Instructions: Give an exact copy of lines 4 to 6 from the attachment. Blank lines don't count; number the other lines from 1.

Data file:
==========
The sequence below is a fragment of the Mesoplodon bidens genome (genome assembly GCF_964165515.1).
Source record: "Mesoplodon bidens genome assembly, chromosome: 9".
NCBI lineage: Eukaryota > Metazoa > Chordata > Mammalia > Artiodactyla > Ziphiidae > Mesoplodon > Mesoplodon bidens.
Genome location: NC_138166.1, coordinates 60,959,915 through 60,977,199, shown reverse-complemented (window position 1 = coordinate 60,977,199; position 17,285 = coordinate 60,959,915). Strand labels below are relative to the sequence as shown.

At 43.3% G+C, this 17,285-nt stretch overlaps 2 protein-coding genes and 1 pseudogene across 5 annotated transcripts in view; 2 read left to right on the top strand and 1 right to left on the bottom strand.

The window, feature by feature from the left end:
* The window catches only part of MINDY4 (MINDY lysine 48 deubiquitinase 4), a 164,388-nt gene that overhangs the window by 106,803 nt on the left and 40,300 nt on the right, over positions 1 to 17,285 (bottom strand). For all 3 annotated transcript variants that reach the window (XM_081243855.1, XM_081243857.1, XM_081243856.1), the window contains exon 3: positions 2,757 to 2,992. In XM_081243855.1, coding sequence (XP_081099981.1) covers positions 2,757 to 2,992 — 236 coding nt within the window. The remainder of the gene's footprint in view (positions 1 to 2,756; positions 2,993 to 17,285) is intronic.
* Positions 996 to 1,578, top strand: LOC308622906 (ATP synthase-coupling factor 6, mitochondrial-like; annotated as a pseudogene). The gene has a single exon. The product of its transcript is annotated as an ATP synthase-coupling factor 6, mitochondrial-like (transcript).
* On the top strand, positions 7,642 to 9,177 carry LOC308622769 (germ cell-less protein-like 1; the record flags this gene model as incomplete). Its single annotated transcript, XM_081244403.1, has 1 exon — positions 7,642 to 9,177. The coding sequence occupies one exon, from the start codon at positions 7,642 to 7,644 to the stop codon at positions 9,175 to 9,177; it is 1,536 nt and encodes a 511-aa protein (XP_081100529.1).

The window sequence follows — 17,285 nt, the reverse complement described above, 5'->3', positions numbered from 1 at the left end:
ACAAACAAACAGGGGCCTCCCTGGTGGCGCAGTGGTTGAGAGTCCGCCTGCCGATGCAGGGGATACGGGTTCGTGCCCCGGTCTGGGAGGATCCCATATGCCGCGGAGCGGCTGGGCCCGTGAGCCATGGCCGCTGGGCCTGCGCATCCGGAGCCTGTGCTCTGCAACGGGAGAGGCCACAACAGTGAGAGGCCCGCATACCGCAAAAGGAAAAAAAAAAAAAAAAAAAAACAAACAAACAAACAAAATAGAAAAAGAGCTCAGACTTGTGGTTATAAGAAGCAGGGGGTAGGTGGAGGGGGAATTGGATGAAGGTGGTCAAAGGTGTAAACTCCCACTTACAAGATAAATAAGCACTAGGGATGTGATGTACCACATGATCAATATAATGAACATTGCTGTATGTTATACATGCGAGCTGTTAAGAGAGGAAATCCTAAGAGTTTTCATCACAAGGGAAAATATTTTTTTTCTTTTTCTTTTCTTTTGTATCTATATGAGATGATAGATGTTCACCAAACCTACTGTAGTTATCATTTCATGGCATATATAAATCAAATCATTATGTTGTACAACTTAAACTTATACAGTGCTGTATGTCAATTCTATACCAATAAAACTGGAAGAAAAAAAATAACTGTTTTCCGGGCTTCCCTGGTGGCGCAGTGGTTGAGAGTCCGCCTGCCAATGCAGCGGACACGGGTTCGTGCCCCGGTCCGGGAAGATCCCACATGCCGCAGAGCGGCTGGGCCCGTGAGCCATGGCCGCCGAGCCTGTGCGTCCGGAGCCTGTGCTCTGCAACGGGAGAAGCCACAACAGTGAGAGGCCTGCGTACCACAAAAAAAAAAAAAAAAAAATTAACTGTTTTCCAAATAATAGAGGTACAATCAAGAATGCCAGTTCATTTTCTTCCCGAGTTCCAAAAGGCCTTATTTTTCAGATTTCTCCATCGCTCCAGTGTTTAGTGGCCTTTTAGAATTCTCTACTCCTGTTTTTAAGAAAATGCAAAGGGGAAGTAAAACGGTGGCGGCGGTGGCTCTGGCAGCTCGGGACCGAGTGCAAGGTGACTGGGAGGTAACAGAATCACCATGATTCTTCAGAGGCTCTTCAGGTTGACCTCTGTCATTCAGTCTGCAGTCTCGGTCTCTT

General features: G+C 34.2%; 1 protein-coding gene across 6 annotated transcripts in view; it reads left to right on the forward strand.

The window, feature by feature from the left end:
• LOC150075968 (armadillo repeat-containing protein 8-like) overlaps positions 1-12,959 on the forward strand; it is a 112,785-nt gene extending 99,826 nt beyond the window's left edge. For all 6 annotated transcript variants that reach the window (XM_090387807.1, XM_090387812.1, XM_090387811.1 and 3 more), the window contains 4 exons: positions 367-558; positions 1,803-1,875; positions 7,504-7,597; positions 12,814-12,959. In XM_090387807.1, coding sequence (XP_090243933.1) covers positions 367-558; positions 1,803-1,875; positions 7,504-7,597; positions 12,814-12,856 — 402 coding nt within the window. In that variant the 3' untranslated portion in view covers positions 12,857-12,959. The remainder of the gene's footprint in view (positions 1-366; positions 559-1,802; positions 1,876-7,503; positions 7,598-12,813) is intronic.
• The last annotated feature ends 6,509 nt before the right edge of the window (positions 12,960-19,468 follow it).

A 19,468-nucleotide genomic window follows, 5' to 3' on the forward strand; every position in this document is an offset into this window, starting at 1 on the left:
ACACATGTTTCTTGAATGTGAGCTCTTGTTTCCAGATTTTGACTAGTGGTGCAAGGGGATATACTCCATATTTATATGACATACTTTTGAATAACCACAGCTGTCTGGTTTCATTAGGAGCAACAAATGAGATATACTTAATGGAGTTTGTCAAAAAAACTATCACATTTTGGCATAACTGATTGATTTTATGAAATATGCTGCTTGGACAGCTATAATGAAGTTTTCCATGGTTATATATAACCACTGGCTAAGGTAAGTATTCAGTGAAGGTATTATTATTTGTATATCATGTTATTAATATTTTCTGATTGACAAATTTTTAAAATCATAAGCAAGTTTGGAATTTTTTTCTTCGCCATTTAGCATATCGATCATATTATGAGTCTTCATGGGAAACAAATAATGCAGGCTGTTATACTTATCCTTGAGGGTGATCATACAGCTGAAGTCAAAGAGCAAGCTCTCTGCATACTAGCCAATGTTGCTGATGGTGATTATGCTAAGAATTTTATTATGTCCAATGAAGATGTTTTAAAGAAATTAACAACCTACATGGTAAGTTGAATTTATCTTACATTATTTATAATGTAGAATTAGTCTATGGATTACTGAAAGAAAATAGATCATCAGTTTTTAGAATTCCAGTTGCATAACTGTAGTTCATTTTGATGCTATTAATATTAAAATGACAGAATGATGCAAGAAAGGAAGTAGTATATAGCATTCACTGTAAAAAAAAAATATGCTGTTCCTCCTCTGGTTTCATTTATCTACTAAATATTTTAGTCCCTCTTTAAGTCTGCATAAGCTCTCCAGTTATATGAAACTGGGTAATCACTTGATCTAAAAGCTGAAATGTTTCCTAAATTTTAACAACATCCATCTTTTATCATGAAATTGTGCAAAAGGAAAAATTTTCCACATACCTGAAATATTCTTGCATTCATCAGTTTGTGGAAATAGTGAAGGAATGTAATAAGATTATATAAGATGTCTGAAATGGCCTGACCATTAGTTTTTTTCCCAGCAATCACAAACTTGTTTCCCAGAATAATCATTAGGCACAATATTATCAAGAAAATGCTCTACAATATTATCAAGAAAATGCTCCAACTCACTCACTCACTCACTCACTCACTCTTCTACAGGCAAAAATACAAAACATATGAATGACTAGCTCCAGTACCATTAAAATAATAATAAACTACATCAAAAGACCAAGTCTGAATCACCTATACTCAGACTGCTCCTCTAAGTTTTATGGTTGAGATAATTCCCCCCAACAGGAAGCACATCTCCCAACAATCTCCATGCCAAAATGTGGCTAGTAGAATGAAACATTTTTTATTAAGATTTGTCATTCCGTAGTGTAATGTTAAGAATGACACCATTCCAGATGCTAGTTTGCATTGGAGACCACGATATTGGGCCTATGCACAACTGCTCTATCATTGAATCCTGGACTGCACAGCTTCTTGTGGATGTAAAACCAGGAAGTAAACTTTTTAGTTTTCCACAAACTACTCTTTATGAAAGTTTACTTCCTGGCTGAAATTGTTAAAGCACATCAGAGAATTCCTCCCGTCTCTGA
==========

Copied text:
Genome location: NC_138166.1, coordinates 60,959,915 through 60,977,199, shown reverse-complemented (window position 1 = coordinate 60,977,199; position 17,285 = coordinate 60,959,915). Strand labels below are relative to the sequence as shown.

At 43.3% G+C, this 17,285-nt stretch overlaps 2 protein-coding genes and 1 pseudogene across 5 annotated transcripts in view; 2 read left to right on the top strand and 1 right to left on the bottom strand.

The window, feature by feature from the left end: